|Publication number||US5559308 A|
|Application number||US 08/269,006|
|Publication date||Sep 24, 1996|
|Filing date||Jun 30, 1994|
|Priority date||Jun 30, 1993|
|Publication number||08269006, 269006, US 5559308 A, US 5559308A, US-A-5559308, US5559308 A, US5559308A|
|Original Assignee||Hayashi; Toshiomi|
|Export Citation||BiBTeX, EndNote, RefMan|
|Patent Citations (14), Referenced by (30), Classifications (15), Legal Events (6)|
|External Links: USPTO, USPTO Assignment, Espacenet|
The field of the present invention is the construction of perpendicularly joined structures comprised of thin-walled plates and thin-walled tubes.
Typically, joint structures used in assembling thin-walled tubes and thin-walled plates have employed tapered tube joints or welded joints. With welded joints, either lap joints or the end of the thin-walled tube is flared or brazed joints are typically used. In the fabrication of mufflers where light weight and high vibration resistance are required, TIG auto welds are typically employed. Reference is made to FIG. 6 where thin-walled tubes 6 comprising an inlet tube IF and a funnel joint, tube JU are associated with a front end plate CF. The barrel of the muffler is typically joined with the end plate using the joining method of a lock seamed roll joint S.
FIG. 7 illustrates another joint technique for a sheet and tubes. A collar 01 has a first flange 02 extending outwardly and a second flange 04 extending inwardly. These flanges 02 and 04 are spaced apart. The collar 01 is positioned over the end 05A of a tube 05. The flange area 04 extends over the end 05A. A sheet 06 with an appropriately sized hole therethrough may then be positioned over the end 05A of the pipe 05 and the collar 01 so as to be held by the flange 02. The flange 04 may then be deformed with the end 05A of the tube 05 by being flared outwardly to retain the sheet 06. A second tube may then be joined with the assembly.
It is also known to join a thin-walled tube with a thin-walled plate by providing a hole in the plate with a cylindrical flange extending perpendicularly thereto. A lip on the end of the cylindrical flange extends radially inwardly and a thin-walled tube extends through the flange to abut against the lip. The assembly is then flared such that the lip, the end of the tube and the cylindrical flange are forced outwardly. This operation locks the tube axially to the plate. To form an assembly, the other end of the tube of reduced diameter may be positioned in the opening of another such assembly and welded in place.
Certain of the foregoing practices are disadvantageous in the manufacture and performance of such thin-walled assemblies. The welding of such thin-walled members can develop strain. Further, anticorrosion characteristics may be lessened by the heat of welding. Additionally, more highly skilled labor is required and the environmental impact of welding is experienced. Using the technique employing the collar 01, additional components are required and the joint strength is not great. Sheer torque and vibration on such joints can result in a loosening of the joint with consequential losses in sealing.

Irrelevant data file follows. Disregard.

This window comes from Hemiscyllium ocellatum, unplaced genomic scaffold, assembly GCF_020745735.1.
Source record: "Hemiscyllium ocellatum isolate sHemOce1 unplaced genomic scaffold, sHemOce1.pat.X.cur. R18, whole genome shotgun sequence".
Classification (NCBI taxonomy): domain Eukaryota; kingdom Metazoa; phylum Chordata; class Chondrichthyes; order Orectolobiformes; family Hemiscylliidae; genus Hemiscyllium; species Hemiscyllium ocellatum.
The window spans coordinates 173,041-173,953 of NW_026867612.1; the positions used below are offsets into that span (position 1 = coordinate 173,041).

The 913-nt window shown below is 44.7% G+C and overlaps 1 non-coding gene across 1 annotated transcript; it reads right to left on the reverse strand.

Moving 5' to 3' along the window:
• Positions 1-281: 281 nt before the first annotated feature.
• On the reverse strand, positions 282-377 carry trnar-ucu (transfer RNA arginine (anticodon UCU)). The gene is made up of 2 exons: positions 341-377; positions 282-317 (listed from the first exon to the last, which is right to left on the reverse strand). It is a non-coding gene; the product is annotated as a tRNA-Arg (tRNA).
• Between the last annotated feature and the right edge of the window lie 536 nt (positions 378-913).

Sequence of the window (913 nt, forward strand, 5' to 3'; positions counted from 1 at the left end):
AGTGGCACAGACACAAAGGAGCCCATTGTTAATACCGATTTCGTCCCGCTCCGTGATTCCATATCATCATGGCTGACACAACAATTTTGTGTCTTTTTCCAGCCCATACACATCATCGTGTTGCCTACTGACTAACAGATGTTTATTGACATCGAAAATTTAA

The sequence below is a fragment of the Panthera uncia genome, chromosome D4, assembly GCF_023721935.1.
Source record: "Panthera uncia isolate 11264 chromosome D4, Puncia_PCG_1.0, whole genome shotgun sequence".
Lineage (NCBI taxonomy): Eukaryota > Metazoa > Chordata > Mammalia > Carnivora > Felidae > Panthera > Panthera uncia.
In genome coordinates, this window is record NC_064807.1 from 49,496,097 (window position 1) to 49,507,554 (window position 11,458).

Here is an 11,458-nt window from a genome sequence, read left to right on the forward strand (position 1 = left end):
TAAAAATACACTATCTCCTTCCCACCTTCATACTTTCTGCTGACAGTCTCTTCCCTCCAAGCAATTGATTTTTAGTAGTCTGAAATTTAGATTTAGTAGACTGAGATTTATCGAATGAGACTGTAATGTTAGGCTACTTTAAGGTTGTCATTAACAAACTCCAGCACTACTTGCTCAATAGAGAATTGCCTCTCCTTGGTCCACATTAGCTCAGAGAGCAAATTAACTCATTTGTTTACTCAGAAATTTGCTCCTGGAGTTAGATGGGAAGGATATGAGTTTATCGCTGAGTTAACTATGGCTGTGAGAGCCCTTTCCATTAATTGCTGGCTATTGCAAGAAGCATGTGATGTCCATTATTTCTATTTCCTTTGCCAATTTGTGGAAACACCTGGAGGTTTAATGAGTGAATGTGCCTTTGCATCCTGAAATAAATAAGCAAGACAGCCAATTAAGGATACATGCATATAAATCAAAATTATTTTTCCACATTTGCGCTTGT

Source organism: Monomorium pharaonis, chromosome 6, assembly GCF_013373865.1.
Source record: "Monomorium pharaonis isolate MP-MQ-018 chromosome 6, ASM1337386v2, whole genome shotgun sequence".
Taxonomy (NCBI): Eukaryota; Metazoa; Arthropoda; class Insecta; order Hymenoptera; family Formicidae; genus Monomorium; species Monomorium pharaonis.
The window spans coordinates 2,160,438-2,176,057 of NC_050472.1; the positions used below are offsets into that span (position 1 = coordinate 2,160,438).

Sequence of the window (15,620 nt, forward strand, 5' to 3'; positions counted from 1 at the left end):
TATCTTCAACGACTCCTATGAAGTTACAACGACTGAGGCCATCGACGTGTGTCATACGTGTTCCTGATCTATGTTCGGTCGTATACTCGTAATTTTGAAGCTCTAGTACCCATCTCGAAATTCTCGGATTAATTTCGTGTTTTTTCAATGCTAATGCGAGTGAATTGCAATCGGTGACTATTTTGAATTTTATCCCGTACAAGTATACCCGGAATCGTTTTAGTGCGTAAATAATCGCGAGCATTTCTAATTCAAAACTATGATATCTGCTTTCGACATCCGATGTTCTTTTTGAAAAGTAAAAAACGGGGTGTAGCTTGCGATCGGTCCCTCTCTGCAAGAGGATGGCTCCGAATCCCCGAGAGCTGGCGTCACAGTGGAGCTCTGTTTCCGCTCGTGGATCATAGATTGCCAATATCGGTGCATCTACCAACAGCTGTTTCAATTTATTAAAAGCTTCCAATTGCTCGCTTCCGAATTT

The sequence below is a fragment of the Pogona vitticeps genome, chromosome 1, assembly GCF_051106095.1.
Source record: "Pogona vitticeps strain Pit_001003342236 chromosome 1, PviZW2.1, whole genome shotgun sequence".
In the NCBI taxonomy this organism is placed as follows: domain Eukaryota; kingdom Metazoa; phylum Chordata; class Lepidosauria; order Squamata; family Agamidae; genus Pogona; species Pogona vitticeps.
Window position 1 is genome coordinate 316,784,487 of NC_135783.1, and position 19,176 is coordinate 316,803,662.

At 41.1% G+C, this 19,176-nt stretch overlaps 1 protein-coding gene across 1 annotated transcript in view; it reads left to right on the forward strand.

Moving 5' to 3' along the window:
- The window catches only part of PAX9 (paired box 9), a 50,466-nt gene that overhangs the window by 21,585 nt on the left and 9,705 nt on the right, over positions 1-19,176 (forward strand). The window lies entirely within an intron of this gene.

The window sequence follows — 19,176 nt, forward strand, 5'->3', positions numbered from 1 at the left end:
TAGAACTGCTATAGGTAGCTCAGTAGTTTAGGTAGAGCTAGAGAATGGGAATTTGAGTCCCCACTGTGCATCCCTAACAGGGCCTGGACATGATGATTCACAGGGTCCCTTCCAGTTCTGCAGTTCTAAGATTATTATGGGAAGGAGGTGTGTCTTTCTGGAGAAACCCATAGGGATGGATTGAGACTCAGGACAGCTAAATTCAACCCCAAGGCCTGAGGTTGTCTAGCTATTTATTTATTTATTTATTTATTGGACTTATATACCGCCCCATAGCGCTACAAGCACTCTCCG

The present invention is directed to the assembly of thin-walled tubes and plates for the creation of flow devices such as mufflers.
In a first, separate aspect of the present invention, thin-walled plates are prepared with circular grooves to receive the ends of thin-walled tubes. The plates and tubes are permanently retained by deformation of the grooves with the ends of the tubes. Other tubes telescope within the deformed plates and tube ends. Multiple plates may thus be assembled with appropriate placement of tubes with the plates being fixed in a surrounding housing. In this way, through sequential stamping, assembly and metal forming processes, with limited welding, such a thin-walled assembly can be constructed.
Such construction can reduce technical fabrication and assembly requirements and eliminate the adverse affects of welding, including thermal stress and loss of anticorrosion properties.
Accordingly, it is an object of the present invention to provide improved thin-walled plate and tube structures.
It is another object of the present invention to provide an improved method for the formation of thin-walled plate and tube structures.
Other and further objects and advantages will appear hereinafter.
FIG. 1 is a vertical cross section showing a structure of the present invention as a muffler.
FIG. 2 is a detailed cross section taken from the region II of FIG. 1,
FIG. 3 is a cross-sectional elevation of a dye and punch initially deforming a coupling between a thin-walled tube and a thin-walled plate.
FIG. 4 is a cross-sectional elevation with the dye and punch of FIG. 3 further advanced.